How to Choose the Best Backpacking Sleeping Pad for Your Needs

Types of Backpacking Sleeping Pads

The ten pads all packed up.

Closed-cell foam pads like the Z Lite Sol (top left) are lightweight and durable, but tend to be thinner, bulkier, and not as warm as inflatable pads.

Inflatable (Air) Pads are the sleeping pad of choice for most backpackers. They are by far the most comfortable, and they can pack down to the size of a Nalgene or smaller. Top inflatable pads can weigh less than a pound while still offering enough insulation for cold weather camping. Air pads also can be pricey, though, reaching up into the hundreds of dollars. Durability can be an issue, as a single puncture can render them useless. There are repair kits that you can use to patch holes, however.

Closed-Cell Foam (CCF) Pads do not need to be inflated. They are as durable as it gets and tend to be substantially cheaper than any other type. They are bulky to carry, though, and they don’t offer much in the way of comfort. They’re best for warm weather trips where you’ll be sleeping on soft ground. Some backpackers also use closed-cell foam pads under an air pad for extra durability or warmth on winter trips.

Self-Inflating Pads sit right between air pads and foam pads. Sometimes called open-cell foam pads, these offer a slight upgrade in comfort over CCF pads while still retaining durability and reliability. They typically need to be stored inflated in order to keep their self-inflating ability.

R-Value/Temperature Rating

The R-value of a sleeping pad tells you how well that pad insulates you from the ground. Based on our experience we recommend the following:

R-values from 0-2 are good for summer trips in warm weather.

R-values from 2-4 are plenty for three-season backpacking.

R-values over 4 are best for sleeping on snow or in below-freezing temperatures.

Keep in mind that these are based on our experiences, and you may want a higher R-value if you are a cold sleeper. Also know that R-value isn’t currently a standardized measurement, so take a brand’s reported numbers with a grain of salt.

Some manufacturers choose to give a temperature rating for their sleeping pads instead of an R-value. Like with sleeping bags, we’ve found that the temperature rating is usually optimistic.

Dimensions & Shape

Sleeping pads come in a huge range of sizes, from ultralight torso-length pads to plush rectangular pads.

Mummy-shaped pads are generally the standard. Their tapered shape fits under a mummy sleeping bag without any excess material to weigh you down.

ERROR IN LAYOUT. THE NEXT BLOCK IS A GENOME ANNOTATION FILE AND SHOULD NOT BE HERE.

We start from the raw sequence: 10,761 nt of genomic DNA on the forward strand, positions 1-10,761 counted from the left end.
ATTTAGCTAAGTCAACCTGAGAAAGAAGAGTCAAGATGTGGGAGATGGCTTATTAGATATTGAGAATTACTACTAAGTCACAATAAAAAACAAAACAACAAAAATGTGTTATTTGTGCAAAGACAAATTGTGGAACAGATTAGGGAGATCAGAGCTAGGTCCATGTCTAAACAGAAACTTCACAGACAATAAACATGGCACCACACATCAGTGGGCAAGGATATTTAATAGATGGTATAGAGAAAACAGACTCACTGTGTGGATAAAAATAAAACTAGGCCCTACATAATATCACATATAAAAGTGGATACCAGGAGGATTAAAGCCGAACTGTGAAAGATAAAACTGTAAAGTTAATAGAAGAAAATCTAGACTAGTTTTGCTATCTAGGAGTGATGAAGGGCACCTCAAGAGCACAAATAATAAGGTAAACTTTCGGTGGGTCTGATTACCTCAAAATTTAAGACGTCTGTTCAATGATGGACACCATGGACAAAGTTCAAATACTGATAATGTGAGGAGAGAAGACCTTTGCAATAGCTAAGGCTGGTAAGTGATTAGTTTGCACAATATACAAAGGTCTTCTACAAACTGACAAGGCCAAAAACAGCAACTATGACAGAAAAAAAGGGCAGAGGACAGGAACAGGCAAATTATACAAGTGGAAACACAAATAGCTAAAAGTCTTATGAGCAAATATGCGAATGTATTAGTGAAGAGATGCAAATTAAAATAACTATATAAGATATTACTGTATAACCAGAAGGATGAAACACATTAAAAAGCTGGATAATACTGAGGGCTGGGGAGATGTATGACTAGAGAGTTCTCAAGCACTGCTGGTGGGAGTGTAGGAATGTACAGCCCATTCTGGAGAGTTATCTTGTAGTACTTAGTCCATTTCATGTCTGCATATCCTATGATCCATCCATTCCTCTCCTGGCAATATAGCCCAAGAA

Rectangular pads can offer a substantial upgrade in comfort for only a little extra weight and size. They’re often a much more comfortable option for side sleepers, broad-shouldererd backpackers, or anyone who tends to move around in their sleep.

20″ is the standard width for most sleeping pads. This can be on the narrow side. If you’re taller or have broad shoulders, many manufacturers have wide pads with an extra 5″ or more for you to stretch out.

The relative thickness of the ten pads we tested.

Denier

You’ll often see specs mentioning the denier of the fabric of a sleeping pad. Denier refers to the thickness of individual fibers in the material. The higher the denier, the more durable the pad.

20D is the minimum that we’ve seen. While that’s fairly delicate for a sleeping pad, it’s strong enough for those who are careful with their gear. For backpackers who abuse their gear, we recommend a pad with at least 30D on the bottom.

How We Tested

Field Testing

We brought these pads on our backpacking and camping trips for nearly three months. We tested them in a variety of temperatures, from summer heat to snowy nights.

Tucked in on our Top Pick, the Nemo Tensor Insulated.

Tucked in on our Top Pick, the Nemo Tensor Insulated.

Comfort

We first rated the overall comfort of each pad lying on our back. We also wanted to know how well each pad kept our pressure points off of the ground, so we tested whether we could feel the ground with elbows, hips, or other body parts while lying or sitting in various positions.

Ease of Inflation

How many breaths does it take to get these pads ready for the night? We counted the number of breaths to fully inflate each pad.

Note: We did not include the Nemo Switchback and Therm-a-Rest Z Lite Sol in this test because they are closed-cell foam sleeping pads and thus do not inflate or deflate.

Deflation

We inflated each pad as fully as we could, then we let them sit for 48 hours. After 48 hours, we measured how much the pad had deflated by how many breaths it took to re-inflate it.

For most pads, it took <1 breath, which means it had not deflated noticeably. Only the Big Agnes Q-Core was noticeably deflated, requiring 2 full breaths to fully re-inflate.

Note: We did not include the Nemo Switchback and Therm-a-Rest Z Lite Sol in this test because they are closed-cell foam sleeping pads and thus do not inflate or deflate.